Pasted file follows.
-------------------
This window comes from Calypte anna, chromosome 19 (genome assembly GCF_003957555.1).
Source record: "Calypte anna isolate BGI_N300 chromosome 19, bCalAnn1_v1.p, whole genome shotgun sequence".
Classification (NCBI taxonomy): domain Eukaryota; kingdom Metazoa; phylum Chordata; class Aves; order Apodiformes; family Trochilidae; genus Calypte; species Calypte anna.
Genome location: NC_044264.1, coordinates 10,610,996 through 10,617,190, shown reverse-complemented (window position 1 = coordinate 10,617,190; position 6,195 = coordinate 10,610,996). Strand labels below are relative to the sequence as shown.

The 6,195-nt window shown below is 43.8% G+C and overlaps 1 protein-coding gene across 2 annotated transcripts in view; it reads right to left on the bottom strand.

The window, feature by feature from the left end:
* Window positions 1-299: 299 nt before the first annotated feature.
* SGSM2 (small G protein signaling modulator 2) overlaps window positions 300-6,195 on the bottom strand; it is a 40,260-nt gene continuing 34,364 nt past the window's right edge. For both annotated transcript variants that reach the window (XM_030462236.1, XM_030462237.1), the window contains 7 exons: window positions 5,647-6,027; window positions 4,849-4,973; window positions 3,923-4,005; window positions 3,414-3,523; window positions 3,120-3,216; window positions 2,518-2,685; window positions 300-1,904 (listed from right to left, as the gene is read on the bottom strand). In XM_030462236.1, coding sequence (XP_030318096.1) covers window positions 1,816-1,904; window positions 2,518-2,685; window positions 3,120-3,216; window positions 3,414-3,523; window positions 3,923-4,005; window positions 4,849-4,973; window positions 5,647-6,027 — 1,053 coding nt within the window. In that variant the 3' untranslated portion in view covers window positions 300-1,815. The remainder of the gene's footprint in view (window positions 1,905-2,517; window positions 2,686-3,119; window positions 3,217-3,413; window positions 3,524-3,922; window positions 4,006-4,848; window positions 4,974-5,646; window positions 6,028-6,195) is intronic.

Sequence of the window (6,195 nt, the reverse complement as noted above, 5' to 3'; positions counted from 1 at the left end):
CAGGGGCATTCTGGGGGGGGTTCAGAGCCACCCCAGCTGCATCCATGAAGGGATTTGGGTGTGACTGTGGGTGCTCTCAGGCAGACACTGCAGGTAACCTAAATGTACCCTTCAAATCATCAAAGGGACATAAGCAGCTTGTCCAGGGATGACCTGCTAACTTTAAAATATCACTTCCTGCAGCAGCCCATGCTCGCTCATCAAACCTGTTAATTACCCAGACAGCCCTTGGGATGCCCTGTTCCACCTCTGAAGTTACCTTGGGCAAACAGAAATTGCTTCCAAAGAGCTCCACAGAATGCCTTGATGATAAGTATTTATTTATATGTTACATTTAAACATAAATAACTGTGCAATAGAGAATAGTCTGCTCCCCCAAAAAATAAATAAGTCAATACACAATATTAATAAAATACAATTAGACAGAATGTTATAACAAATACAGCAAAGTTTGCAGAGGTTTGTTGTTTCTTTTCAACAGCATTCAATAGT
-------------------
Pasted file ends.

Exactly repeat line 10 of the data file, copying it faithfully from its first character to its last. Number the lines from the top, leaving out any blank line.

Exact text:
CAGGGGCATTCTGGGGGGGGTTCAGAGCCACCCCAGCTGCATCCATGAAGGGATTTGGGTGTGACTGTGGGTGCTCTCAGGCAGACACTGCAGGTAACCTAAATGTACCCTTCAAATCATCAAAGGGACATAAGCAGCTTGTCCAGGGATGACCTGCTAACTTTAAAATATCACTTCCTGCAGCAGCCCATGCTCGCTCATCAAACCTGTTAATTACCCAGACAGCCCTTGGGATGCCCTGTTCCACCTCTGAAGTTACCTTGGGCAAACAGAAATTGCTTCCAAAGAGCTCCACAGAATGCCTTGATGATAAGTATTTATTTATATGTTACATTTAAACATAAATAACTGTGCAATAGAGAATAGTCTGCTCCCCCAAAAAATAAATAAGTCAATACACAATATTAATAAAATACAATTAGACAGAATGTTATAACAAATACAGCAAAGTTTGCAGAGGTTTGTTGTTTCTTTTCAACAGCATTCAATAGT